Main Street Greenwood works with the Mississippi Department of Archives and History and downtown property owners to locate, apply, and utilize both state and federal tax credits. Upon completion of the updated National Register nomination in 2019, most every property within the downtown district will be eligible for the tax credits. Tax credits are credits towards your state and federal income tax upon completion of a historic renovation project. Renovations must be done to meet the Secretary of the Interior’s Standards for Rehabilitation in order to receive either tax credit. Projects wanting to utilize historic tax credits must begin the application process PRIOR to beginning any renovation work.
state tax credit
The Mississippi Historic Preservation Tax Incentives Program offers a 25% tax credit for the rehabilitation of historic structures used for business purposes. Owner-occupied dwellings and properties used for income-producing purposes are eligible. Expenditures must have been incurred after January 1, 2006, to qualify.
Properties qualifying for the 20% federal preservation tax credit automatically qualify for the state tax credit. The combined federal and state credits can reduce the cost of a certified rehabilitation of an income-producing historic structure by 45%.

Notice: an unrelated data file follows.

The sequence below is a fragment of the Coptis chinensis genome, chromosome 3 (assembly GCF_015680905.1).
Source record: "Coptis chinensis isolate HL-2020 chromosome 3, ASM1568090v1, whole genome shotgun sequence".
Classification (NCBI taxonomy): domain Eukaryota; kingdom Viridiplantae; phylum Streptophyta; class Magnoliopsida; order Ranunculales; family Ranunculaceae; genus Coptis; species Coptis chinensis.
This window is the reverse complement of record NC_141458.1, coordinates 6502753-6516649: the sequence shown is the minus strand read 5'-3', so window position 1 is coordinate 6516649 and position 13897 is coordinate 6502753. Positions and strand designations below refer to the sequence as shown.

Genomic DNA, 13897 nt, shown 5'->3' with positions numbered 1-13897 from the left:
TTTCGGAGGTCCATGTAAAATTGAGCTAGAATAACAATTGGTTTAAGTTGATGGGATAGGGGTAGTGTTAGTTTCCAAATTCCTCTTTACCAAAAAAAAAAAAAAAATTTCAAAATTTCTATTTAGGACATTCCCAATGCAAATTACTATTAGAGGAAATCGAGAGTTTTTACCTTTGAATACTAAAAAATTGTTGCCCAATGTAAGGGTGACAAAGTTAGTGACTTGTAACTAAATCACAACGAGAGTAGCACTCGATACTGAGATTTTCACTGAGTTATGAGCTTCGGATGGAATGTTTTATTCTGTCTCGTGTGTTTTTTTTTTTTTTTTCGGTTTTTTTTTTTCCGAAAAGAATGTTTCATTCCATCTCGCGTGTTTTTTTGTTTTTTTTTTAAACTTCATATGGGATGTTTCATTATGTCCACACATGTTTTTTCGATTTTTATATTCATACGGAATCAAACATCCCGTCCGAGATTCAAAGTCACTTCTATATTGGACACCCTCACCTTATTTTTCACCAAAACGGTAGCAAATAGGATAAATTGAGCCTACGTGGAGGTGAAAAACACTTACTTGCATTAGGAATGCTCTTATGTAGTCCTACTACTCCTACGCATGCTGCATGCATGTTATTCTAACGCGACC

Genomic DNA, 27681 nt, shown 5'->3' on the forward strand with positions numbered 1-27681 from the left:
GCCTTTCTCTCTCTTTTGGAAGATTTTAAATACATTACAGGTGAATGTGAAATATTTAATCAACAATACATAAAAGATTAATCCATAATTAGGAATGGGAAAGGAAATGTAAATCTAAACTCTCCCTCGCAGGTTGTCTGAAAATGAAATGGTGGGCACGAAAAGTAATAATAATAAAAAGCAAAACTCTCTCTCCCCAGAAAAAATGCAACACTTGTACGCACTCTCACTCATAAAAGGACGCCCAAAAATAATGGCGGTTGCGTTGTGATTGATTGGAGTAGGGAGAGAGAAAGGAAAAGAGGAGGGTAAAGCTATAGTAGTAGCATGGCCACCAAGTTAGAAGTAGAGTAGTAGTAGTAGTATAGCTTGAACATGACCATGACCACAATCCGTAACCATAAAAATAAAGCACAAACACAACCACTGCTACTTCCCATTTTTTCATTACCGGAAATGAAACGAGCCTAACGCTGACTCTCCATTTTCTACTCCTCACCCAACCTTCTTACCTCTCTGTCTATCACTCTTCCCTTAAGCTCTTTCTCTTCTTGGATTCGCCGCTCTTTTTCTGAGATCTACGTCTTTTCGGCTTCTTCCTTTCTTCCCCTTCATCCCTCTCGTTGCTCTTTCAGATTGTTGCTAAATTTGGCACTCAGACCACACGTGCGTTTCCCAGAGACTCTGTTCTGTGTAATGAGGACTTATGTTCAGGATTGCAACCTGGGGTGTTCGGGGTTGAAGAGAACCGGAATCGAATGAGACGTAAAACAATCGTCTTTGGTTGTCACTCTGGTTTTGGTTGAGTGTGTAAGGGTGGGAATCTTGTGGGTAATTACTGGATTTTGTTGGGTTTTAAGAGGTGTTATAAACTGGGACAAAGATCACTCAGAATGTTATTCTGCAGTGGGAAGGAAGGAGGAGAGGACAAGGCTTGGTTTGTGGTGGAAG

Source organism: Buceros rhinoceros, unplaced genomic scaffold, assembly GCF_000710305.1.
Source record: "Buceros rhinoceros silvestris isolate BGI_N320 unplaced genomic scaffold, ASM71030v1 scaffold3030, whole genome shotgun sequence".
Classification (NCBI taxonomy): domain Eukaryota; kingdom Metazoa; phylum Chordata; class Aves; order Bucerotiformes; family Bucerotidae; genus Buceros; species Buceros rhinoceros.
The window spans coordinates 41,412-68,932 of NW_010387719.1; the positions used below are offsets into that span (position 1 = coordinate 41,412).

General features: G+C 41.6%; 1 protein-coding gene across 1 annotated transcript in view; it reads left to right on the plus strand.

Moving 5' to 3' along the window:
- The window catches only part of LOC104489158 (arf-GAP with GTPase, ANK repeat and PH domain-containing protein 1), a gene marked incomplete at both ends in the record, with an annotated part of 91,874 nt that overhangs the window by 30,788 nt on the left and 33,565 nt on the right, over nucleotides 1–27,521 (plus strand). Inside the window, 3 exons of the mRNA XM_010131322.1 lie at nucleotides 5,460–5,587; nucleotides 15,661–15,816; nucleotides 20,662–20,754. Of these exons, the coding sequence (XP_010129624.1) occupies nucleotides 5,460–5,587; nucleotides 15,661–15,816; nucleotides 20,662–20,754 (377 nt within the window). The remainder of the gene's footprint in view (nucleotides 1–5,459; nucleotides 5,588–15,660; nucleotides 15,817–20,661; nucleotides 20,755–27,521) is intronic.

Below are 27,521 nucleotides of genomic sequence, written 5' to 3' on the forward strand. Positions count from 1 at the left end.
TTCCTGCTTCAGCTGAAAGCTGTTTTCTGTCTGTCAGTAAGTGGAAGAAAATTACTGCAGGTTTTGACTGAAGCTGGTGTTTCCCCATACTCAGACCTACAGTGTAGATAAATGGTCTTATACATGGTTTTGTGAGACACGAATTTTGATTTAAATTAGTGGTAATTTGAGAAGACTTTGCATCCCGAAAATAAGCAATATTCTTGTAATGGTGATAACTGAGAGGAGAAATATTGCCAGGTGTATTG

To be eligible a building must listed individually in the National Register of Historic Places, be certified as a contributing property in a National Register-listed historic district, or be designated a Mississippi Landmark. Not-for-profit entities are ineligible. In order for owner occupied dwellings to be eligible for the Mississippi Historic Preservation Tax Incentive, the dwelling must be a designated National Historic Landmark.
A project’s rehabilitation expenditures must exceed $5,000 or 50% of the total basis of the building. The basis is the purchase price, less the cost of land, plus improvements already made, minus depreciation already taken.